The Pain Survival Guide: How to Reclaim Your Life

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American Psychological Association, 2006 - Health & Fitness - 203 pages
2 Reviews
If you suffer from chronic pain, this proven 10-step program brings hope and relief, showing you how gradual changes in specific behaviors can lead to great improvements in your ability to cope. Psychologists Turk and Winters' recommendations are based on solid research that shows what works and on their success with thousands of patients. Unlike the authors of other pain books, they promise no miracle cures, but they do help you learn not to let your body push you around so life becomes enjoyable again. and the deceptive ways it fools your body into unconstructive behavior; Pacing your activity, so you build strength without overdoing or underdoing it; Learning how to induce deep relaxation so you can begin to enjoy life again; Dealing with disturbed sleep and chronic fatigue; Improving your relations with family and friends, and soliciting support; Changing your habitual behaviors in ways that reduce pain; Combating the negative thinking that often accompanies pain; Regaining your self-confidence and trust in yourself; The power of goal-setting and humor; Dealing with the inevitable relapses and setbacks once improvement has set in. Workbook exercises, behavior logs, and suggested readings help you integrate these lessons into your daily life and learn to live well despite pain.

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This book was very helpful

User Review  - veromay -

Dr. Suggested this book. Price was good at Overstock. Read full review

Review: The Pain Survival Guide: How to Reclaim Your Life

User Review  - Nicole - Goodreads

Another book I read for work and for my father who battles chronic pain. There are a lot of useful tips for people who experience chronic pain. Read full review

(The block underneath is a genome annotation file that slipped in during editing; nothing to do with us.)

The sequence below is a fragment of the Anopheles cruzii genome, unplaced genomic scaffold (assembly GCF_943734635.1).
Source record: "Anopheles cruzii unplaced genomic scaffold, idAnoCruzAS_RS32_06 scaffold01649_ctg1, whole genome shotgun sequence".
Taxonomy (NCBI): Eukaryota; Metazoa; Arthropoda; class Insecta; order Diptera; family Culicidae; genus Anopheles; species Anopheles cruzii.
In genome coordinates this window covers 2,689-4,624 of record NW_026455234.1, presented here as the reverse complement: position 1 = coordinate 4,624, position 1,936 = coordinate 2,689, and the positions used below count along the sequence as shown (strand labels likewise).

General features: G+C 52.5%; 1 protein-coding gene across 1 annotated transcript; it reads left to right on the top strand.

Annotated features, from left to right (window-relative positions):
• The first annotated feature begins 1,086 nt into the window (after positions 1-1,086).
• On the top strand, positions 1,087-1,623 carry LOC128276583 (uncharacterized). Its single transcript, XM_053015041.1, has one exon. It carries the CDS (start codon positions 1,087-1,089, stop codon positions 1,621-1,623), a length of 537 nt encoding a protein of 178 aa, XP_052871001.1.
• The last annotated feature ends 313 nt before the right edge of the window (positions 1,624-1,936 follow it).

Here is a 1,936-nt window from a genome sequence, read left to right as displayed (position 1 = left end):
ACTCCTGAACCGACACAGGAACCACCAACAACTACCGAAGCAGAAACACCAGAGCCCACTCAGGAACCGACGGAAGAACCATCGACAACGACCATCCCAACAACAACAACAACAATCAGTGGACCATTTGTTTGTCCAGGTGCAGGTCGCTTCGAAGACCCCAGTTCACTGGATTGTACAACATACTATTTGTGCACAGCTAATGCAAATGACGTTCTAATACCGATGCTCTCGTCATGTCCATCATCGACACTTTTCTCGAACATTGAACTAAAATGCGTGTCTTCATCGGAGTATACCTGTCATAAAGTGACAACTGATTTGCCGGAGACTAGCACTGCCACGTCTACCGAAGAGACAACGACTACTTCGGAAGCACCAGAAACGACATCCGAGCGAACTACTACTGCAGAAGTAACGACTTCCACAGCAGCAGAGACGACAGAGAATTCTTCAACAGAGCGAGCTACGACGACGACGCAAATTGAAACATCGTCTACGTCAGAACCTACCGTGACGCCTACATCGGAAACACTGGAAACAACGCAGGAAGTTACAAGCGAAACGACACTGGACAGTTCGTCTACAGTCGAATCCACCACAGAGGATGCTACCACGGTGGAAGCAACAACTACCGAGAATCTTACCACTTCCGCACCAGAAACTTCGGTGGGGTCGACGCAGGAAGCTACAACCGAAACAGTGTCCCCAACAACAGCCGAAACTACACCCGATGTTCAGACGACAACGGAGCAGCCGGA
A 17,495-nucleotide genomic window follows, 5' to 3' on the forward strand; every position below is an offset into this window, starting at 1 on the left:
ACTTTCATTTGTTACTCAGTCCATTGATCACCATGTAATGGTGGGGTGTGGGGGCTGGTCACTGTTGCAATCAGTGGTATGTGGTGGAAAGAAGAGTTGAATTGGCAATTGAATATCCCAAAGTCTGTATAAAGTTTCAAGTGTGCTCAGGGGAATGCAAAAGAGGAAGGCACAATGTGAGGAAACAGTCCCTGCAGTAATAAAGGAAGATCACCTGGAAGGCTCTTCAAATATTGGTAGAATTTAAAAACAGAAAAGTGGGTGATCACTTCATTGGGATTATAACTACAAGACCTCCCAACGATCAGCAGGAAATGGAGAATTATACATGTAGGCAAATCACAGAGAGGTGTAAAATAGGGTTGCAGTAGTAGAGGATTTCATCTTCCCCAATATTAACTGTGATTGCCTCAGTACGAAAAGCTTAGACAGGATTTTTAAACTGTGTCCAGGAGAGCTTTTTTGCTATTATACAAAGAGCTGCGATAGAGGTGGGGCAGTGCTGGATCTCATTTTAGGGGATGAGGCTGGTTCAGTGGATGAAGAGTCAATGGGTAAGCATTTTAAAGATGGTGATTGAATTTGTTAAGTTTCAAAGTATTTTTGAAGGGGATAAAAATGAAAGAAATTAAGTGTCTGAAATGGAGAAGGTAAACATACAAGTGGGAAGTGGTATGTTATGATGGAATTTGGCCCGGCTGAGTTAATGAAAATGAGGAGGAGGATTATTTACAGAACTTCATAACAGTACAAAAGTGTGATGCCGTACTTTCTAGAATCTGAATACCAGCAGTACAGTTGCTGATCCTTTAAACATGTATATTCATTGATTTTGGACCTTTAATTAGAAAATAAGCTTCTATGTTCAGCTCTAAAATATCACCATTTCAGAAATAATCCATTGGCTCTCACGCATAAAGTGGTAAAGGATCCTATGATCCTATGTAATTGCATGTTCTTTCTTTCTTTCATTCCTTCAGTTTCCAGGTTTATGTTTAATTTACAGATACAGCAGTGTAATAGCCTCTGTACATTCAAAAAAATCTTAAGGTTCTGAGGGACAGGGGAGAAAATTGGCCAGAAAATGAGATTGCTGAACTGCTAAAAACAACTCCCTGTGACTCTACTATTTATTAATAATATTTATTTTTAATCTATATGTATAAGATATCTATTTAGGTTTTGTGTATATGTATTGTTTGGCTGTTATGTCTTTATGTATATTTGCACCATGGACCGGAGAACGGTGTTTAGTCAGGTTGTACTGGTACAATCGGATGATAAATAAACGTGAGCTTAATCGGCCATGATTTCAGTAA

How This Program Can Change Your Life

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About the author (2006)

Robert J. Gatchel received his Ph.D. in clinical psychology from the University of Wisconsin in 1973. Dr. Gatchel is currently Professor in the Departments of Psychiatry and Rehabilitation Science at the University of Texas Southwestern Medical Center at Dallas. He is a diplomate of the American Board of Professional Psychology and is on the Board of Directors of the American Board of Health Psychology. He has published 10 other books, as well as over 140 journal articles and book chapters. Dr. Gatchel is also the recipient of a Research Scientist Development Award from the National Institutes of Health. His primary clinical and research interests have been in the fields of health psychology and behavioral medicine, with a particular focus on the etiology, assessment, and treatment of chronic pain disability.
Dennis C. Turk is the John and Emma Bonica Professor of Anesthesiology and Pain Research at the University of Washington, Seattle. He is a founding member and currently serves on the Board of Directors of both the International Association for the Study of Pain and the American Pain Society. In 1993, Dr. Turk was the recipient of the Outstanding Scientific Contribution Award from the American Psychological Association, Division of Health Psychology. Dr. Turk has published 9 books and over 190 journal articles and book chapters.

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